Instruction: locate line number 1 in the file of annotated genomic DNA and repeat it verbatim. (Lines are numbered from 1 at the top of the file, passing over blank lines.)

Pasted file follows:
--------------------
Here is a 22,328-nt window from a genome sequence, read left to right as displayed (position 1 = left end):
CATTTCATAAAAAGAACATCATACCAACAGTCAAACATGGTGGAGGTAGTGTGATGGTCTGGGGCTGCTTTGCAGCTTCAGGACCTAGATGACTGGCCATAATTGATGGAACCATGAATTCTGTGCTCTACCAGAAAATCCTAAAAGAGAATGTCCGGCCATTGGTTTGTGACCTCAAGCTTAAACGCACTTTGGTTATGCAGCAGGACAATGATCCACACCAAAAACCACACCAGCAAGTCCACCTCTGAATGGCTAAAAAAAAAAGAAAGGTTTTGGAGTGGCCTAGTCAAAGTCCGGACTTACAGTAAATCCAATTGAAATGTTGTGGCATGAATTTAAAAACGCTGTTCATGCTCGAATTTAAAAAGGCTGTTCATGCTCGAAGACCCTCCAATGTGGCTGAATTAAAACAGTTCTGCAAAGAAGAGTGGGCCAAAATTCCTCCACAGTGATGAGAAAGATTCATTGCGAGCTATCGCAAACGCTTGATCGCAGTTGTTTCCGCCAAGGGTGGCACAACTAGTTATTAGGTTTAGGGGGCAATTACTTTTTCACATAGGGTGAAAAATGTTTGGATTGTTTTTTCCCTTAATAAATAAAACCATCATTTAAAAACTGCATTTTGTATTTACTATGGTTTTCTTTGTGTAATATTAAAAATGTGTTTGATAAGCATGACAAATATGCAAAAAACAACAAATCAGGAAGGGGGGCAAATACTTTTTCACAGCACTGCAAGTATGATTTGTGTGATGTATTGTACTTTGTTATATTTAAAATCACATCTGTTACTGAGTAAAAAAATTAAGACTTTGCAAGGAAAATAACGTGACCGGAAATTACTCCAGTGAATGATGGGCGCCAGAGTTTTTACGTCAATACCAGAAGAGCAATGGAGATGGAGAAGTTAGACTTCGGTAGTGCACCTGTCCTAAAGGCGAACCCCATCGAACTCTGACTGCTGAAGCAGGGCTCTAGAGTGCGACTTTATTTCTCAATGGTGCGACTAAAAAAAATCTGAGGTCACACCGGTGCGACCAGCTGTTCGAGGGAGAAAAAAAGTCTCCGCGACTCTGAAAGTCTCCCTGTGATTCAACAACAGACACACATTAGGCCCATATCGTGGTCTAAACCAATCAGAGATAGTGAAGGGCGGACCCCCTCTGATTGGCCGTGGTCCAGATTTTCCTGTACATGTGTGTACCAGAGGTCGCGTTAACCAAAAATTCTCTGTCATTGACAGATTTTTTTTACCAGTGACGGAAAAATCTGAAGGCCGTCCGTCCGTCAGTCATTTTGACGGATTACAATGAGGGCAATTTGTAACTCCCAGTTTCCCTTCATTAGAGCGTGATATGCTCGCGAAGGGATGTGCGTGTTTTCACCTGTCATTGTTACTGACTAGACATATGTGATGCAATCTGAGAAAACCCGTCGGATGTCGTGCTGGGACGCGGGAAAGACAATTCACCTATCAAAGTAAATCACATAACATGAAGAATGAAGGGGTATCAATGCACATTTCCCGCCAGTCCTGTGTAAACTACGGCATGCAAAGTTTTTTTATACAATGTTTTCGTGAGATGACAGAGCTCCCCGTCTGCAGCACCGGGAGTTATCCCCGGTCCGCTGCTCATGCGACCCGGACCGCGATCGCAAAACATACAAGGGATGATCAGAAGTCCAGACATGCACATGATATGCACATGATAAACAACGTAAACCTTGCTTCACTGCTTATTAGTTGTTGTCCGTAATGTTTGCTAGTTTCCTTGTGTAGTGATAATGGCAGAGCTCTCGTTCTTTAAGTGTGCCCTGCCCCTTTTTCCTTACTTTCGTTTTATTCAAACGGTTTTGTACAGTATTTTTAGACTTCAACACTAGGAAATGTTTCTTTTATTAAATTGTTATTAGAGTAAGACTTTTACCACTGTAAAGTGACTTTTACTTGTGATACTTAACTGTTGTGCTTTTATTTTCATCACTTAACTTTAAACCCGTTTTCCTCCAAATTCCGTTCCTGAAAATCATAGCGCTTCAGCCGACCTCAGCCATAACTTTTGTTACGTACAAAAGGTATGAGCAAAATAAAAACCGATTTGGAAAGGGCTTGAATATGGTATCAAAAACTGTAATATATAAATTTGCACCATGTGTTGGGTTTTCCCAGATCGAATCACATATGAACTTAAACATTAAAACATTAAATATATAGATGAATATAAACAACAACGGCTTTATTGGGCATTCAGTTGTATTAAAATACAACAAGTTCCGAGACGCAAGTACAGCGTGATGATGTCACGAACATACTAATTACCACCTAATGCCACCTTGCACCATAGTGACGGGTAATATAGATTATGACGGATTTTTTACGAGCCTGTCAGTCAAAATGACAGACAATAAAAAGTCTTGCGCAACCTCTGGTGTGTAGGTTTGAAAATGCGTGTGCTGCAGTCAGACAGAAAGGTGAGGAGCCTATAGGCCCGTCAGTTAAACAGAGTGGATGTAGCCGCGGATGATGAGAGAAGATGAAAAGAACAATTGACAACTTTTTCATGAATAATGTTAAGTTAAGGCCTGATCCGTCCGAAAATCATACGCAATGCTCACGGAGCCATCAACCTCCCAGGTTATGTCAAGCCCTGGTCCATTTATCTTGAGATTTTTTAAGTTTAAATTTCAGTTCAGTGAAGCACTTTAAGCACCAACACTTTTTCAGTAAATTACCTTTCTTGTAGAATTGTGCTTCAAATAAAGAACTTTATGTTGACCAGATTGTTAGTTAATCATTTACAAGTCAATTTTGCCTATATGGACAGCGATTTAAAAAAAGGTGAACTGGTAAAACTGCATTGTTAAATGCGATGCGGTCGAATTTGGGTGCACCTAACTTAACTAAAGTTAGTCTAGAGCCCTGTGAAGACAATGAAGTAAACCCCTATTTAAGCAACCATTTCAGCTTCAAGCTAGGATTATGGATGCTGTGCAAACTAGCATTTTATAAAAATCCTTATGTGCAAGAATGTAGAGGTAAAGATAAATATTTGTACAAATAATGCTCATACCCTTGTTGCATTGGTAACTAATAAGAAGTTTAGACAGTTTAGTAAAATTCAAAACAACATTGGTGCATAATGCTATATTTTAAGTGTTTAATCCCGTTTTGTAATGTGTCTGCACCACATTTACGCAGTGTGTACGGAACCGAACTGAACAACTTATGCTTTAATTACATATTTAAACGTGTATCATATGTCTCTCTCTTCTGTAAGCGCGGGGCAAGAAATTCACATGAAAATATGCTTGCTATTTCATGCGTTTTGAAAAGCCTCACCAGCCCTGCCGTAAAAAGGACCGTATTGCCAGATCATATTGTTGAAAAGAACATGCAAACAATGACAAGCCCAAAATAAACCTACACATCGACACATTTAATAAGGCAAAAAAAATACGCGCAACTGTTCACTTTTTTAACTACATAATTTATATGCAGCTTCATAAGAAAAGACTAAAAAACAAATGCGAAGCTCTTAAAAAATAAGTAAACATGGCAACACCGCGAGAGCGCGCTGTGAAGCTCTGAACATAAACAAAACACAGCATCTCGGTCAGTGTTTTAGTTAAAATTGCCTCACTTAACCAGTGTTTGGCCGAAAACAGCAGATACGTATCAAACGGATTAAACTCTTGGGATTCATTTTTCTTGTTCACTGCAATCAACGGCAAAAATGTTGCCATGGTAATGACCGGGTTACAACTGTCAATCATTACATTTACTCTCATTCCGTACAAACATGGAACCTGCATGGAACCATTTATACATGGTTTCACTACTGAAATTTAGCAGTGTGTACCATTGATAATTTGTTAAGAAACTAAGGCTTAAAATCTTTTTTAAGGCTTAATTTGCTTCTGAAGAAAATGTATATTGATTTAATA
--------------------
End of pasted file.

Here is a 22,328-nt window from a genome sequence, read left to right as displayed (position 1 = left end):